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Toyota Problems

RepairPal has identified the most common problems for 34 Toyota models based on complaints from actual vehicle owners. We'll tell you what the problem is and what it'll take to fix it.

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Known Problems

Models with electric sliding doors can develop problems with the door mechanism. The cable in the door becomes frayed, which will damage the electric motor.

The fuel gauge may read incorrectly. Our technicians tell us there is a recalibration procedure which should be performed to correct this issue.

At higher mileages, (125,000-150,000) the automatic transmission may not shift correctly. This can be caused by the throttle position sensor being out of adjustment or a shift solenoid needing to be replaced. Typically the transmission does not need to be completely overhauled.

At higher mileages (125,000+) the Engine Coolant Temperature Sensor may intermittently stop working, especially when the vehicle is fully warmed up. This can cause the engine to stall unexpectedly.

Drivers may hear a loud noise, much like a vacuum cleaner, coming from their engine on cold starts. This affects the 2005-2009 Toyota Sequoia iForce V8 models. 

The noise is from the secondary air pump, which sends hot air to the catalytic converter when the engine is cold. This allows the catalytic converter to clean exhaust better, and lower emissions while the engine is warming up.

Pump failure may result in:

Fixing the issue involves removal of the intake manifold, and replacement of the secondary air pump.

Intermittent failure of a purge control valve in the evaporative emission system can cause the Check Engine Light to illuminate. A failed valve should be replaced to correct this problem.

 

Cars equipped with an automatic transmission might experience a hesitation when accelerating. Revised software for the on board computer is available which may correct this problem. Software revisions are commonly most helpful on newer vehicles. once the mileage builds up a worn component could cause similar problems. Whenever major transmission work in performed, the transmission software should be updated as necessary.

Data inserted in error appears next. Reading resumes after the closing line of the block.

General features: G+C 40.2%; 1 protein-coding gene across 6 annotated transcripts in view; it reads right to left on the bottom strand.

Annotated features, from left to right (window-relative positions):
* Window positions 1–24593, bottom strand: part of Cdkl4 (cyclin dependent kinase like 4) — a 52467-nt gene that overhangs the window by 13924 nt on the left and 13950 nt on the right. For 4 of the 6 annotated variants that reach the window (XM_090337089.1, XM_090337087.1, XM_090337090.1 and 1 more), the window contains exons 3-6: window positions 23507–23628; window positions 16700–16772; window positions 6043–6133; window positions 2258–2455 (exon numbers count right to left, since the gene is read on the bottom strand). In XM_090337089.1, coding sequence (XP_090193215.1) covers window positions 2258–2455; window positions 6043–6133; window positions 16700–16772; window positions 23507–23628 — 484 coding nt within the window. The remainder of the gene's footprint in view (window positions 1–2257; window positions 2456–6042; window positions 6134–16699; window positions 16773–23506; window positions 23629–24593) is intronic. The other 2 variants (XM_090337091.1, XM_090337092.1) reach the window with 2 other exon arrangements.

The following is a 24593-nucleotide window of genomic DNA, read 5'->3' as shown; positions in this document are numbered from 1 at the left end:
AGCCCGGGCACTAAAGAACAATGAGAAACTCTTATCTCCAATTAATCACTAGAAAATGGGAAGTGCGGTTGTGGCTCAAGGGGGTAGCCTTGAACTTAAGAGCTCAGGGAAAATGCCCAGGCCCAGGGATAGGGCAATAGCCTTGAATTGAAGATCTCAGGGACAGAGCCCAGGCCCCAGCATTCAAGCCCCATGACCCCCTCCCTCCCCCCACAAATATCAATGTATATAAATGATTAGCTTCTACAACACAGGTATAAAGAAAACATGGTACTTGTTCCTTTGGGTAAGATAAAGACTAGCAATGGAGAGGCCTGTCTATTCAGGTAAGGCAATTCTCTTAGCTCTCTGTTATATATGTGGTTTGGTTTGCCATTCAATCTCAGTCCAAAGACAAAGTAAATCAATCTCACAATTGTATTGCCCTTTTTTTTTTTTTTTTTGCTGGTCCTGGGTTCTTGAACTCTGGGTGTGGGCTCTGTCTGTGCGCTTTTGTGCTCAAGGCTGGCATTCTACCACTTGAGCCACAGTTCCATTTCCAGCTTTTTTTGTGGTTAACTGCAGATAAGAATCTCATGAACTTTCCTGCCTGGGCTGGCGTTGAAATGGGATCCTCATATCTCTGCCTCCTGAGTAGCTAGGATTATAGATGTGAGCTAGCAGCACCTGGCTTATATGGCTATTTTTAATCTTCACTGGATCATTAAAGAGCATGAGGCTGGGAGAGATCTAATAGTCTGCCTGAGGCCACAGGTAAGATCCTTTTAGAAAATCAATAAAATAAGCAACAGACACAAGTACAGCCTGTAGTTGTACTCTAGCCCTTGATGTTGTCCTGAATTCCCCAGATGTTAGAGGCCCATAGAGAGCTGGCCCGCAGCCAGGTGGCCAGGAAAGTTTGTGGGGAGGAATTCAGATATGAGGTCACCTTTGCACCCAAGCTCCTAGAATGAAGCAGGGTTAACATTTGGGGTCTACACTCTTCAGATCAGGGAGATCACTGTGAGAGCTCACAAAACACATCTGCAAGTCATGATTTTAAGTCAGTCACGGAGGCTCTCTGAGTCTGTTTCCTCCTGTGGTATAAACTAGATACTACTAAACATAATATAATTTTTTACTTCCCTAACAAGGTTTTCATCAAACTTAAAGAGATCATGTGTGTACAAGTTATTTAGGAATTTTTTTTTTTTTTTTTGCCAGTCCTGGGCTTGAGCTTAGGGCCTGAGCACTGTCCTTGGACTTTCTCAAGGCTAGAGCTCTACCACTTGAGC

On higher mileage vehicles, an engine misfire may develop and/or the Check Engine Light may illuminate due to a failed ignition coil. It is not uncommon to replace all the coils when the first one fails in order to prevent return trips to the repair shop.

On higher mileage vehicles, an engine misfire may develop and/or the Check Engine Light may illuminate due to a failed ignition coil. It is not uncommon to replace all the coils when the first one fails in order to prevent return trips to the repair shop.

One or more oxygen sensors may fail resulting in illumination of the Check Engine Light.

The 6 cylinder engines have a tendency to leak oil from the valve cover gaskets, especially the one near the firewall.

When changing the air filter, it is easy to knock off a hose on the air filter housing, which is part of the emission control system. If the vehicle is driven with this hose disconnected, the Check Engine Light will illuminate.

At higher mileages, (125,000-150,000) the automatic transmission may not shift correctly. This can be caused by the throttle position sensor being out of adjustment or a shift solenoid needing to be replaced. Typically the transmission does not need to be completely overhauled.

The Check Engine Light may illuminate because a component of the oxygen sensor stops working. As a result the engine computer is unable to determine the proper ratio of air to fuel for the engine. Replacing the failed oxygen sensor should correct this concern.